Saturday January 13, 2018
Gene editing could be the future, but doctors think humans might be immune to it
more stories from this episode
- Psychiatrist's new warning that Trump's mental state 'is a national and international security risk'
- Ibuprofen triggers infertility-linked testosterone problems in young men
- Science explains when to visit the hospital, answer emails, and deliver bad news
- Gene editing could be the future, but doctors think humans might be immune to it
- Tiny robots inserted in pigs are making tissue grow inside the body
- Whose DNA is present in a donor heart?
- Full Episode
Yellow caution flag raised
Our body's own immune system could present a roadblock to the efforts of medical researchers who aim to develop gene therapies based on the genome-editing tool called CRISPR-Cas9.
The genome editing tool topped a few lists of the best science developments in 2017 and it's poised to garner great interest this year as well. It's been called a revolutionary tool to remove and repair DNA and add new genes, quickly and easily. The tool is like a Swiss Army knife, versatile enough to cut just a single letter of DNA or to insert several.
'What we found, and it was somewhat surprisingly, is that adult human beings have developed immunity to the Cas9 proteins that we generally have been using to do genome editing.' - Dr. Matthew Porteus
But earlier this month, Dr. Matthew Porteus, a pediatrician and stem cell biologist at Stanford University in California and his colleagues raised what he called a yellow caution flag. He identified a potential problem in applying the CRISPR-Cas 9 tool in human patients that could render the technology's amazing potential null and void.
"What we found, and it was somewhat surprisingly, is that adult human beings have developed immunity to the Cas9 proteins that we generally have been using to do genome editing," Porteus said.
Our immune system is designed to recognize infections. One of the main tools that scientists use to do genome editing, Cas9, is derived from bacteria that commonly affect humans. Typically, Cas9 comes from Strep pyogenes bacteria that cause strep throat or Staph aureus bacteria that often live on our skin. MRSA is a superbug form of a staph infection.
"We're waving a flag that says this is an issue that we should begin to pay attention to in a way that it has not been paid attention to prior."
Rushed to post
Porteus believed it was so important to raise the flag to get other scientists to evaluate, consider and build on the findings that he and his team posted the study on a pre-print server while the process of peer review continues. In peer review, other experts in the field provide feedback on the article and tell the journal's editor whether or not they think the study is worth publishing. It's a form of quality control.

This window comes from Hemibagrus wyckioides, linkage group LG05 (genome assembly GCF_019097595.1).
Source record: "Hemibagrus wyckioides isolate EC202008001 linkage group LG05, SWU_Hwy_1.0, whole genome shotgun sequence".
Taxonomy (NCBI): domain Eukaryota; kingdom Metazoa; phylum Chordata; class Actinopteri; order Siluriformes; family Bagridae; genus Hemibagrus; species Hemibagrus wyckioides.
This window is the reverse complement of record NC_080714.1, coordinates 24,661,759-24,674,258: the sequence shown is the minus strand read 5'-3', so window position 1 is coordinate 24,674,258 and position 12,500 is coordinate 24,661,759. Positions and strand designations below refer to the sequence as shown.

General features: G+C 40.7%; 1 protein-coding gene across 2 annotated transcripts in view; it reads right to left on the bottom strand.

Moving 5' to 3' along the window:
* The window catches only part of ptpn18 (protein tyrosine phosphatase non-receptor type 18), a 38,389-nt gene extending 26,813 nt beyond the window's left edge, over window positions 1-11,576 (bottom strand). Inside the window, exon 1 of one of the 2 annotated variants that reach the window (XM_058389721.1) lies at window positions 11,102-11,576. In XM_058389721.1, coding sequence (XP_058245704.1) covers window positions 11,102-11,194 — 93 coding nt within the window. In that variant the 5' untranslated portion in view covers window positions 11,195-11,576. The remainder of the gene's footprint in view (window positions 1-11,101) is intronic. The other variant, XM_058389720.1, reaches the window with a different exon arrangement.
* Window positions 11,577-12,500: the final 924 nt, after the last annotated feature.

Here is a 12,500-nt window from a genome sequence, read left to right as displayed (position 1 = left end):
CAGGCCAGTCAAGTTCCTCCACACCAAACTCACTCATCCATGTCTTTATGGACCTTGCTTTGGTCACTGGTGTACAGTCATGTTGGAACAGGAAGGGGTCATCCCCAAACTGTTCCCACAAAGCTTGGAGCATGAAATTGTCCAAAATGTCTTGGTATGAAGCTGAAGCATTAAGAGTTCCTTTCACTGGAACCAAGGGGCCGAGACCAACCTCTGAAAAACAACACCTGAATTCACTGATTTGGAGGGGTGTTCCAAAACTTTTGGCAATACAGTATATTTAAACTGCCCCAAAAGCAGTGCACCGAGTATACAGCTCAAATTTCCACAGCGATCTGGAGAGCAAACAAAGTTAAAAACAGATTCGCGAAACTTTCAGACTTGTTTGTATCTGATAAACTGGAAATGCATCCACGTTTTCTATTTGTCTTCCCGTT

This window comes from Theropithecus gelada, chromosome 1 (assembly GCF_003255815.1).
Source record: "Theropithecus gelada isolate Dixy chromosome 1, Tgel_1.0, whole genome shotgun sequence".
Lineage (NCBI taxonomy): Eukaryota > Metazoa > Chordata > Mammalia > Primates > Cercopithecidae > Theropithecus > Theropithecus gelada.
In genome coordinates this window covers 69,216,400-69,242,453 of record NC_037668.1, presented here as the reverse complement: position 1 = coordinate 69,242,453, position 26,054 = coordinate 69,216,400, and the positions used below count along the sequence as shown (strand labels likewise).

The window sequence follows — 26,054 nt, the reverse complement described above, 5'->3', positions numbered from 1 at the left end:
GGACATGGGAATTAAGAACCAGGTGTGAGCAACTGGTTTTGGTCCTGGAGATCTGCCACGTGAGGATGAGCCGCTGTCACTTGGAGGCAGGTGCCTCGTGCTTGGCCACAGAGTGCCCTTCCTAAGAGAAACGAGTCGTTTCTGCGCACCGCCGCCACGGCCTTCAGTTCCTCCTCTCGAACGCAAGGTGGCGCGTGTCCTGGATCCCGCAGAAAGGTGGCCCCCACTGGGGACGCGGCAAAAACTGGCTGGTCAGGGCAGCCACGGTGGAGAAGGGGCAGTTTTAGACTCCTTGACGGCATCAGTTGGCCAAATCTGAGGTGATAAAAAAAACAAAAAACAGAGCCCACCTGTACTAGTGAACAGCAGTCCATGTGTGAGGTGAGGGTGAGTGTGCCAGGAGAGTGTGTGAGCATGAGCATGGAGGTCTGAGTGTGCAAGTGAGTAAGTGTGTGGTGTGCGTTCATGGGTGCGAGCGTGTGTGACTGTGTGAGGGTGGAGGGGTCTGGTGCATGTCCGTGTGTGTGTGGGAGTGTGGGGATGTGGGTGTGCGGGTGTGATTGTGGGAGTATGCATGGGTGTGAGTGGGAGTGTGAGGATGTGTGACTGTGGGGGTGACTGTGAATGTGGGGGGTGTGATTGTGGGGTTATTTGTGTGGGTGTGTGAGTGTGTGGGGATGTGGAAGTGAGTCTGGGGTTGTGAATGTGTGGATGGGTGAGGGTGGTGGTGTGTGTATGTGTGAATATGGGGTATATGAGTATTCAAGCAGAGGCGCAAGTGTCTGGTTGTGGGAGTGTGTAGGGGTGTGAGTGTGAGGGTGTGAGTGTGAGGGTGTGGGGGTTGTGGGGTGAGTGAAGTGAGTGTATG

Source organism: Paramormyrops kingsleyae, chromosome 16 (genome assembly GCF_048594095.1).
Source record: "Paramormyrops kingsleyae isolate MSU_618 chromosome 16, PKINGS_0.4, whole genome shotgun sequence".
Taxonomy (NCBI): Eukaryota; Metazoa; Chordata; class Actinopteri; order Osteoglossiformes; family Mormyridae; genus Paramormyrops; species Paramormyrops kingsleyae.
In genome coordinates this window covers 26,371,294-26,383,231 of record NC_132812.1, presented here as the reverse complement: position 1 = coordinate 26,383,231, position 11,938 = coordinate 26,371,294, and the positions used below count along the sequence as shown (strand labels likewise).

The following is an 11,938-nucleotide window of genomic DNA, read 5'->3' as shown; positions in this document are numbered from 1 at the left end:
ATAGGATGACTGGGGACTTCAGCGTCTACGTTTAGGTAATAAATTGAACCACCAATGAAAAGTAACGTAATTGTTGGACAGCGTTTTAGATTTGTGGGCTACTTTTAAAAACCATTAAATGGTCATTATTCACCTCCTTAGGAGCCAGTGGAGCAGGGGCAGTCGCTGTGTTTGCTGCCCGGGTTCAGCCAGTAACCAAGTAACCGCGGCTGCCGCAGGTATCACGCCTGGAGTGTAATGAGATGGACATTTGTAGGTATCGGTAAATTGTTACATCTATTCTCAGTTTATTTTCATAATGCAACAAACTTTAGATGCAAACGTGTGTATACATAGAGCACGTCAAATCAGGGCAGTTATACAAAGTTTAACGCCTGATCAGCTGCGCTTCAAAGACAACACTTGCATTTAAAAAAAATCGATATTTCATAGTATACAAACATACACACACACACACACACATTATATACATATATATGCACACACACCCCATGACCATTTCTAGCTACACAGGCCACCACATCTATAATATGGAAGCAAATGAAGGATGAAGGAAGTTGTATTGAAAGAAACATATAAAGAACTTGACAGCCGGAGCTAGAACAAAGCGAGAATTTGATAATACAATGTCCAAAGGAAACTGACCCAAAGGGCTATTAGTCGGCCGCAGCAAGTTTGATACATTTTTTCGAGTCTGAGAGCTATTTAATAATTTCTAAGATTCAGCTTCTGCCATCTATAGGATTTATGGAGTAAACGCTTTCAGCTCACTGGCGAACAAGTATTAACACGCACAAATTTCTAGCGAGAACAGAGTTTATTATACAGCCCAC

The experiments explored the two parts of our immune system:
- The antibody part, or what's known as the humoral immune system. The researchers found about 70 per cent of healthy adults had detectable antibodies that recognize Cas9 and would probably destroy it before it had any effect.
- The cellular or T-cell immunity that recognizes foreign invaders and kills them. The researchers found about half of humans had T cells for Cas9 from Staph aureus. They weren't able to detect T cells that recognized Cas9 from Strep pyogenes.
The findings mean that interruptions from our immune system could either stop the Cas9 piece of bacteria or even kill the genome edited repair.
'I think genome editing complements what can be done with gene therapy.' - Dr. Matthew Porteus
Porteus said it all warrants more study to get a handle on it before medical researchers advance their CRISPR-Cas 9 work to try to treat patients.
"I think genome editing complements what can be done with gene therapy," he said.
Part of the concern is that the field of gene therapy faced a major setback in 1999. A U.S. teen experienced a severe immune reaction to a gene delivery vehicle that was meant to correct his metabolic disorder. He died after receiving the injection.
Search for alternatives
At his lab, Porteus is developing gene corrections for diseases such as sickle cell anemia and severe combined immunodefiency or SCID, also known as bubble boy disease.
Scientists are already starting to look for alternative sources for bacterial Cas9s. This study should motivate them to look for systems in bacteria that don't infect humans, Porteus said.
Another possibility is to engineer the current Cas9 so it's not recognized by our immune system.
Or there could be other ways to deliver Cas9 by suppressing the immune system for a time to prevent a reaction. This would need to be tested in animals before people.
As a pediatrician, Porteus said it's also possible that cellular and humoral immunity doesn't develop into adulthood. If so, the current Cas9 system might be useful for infants and children.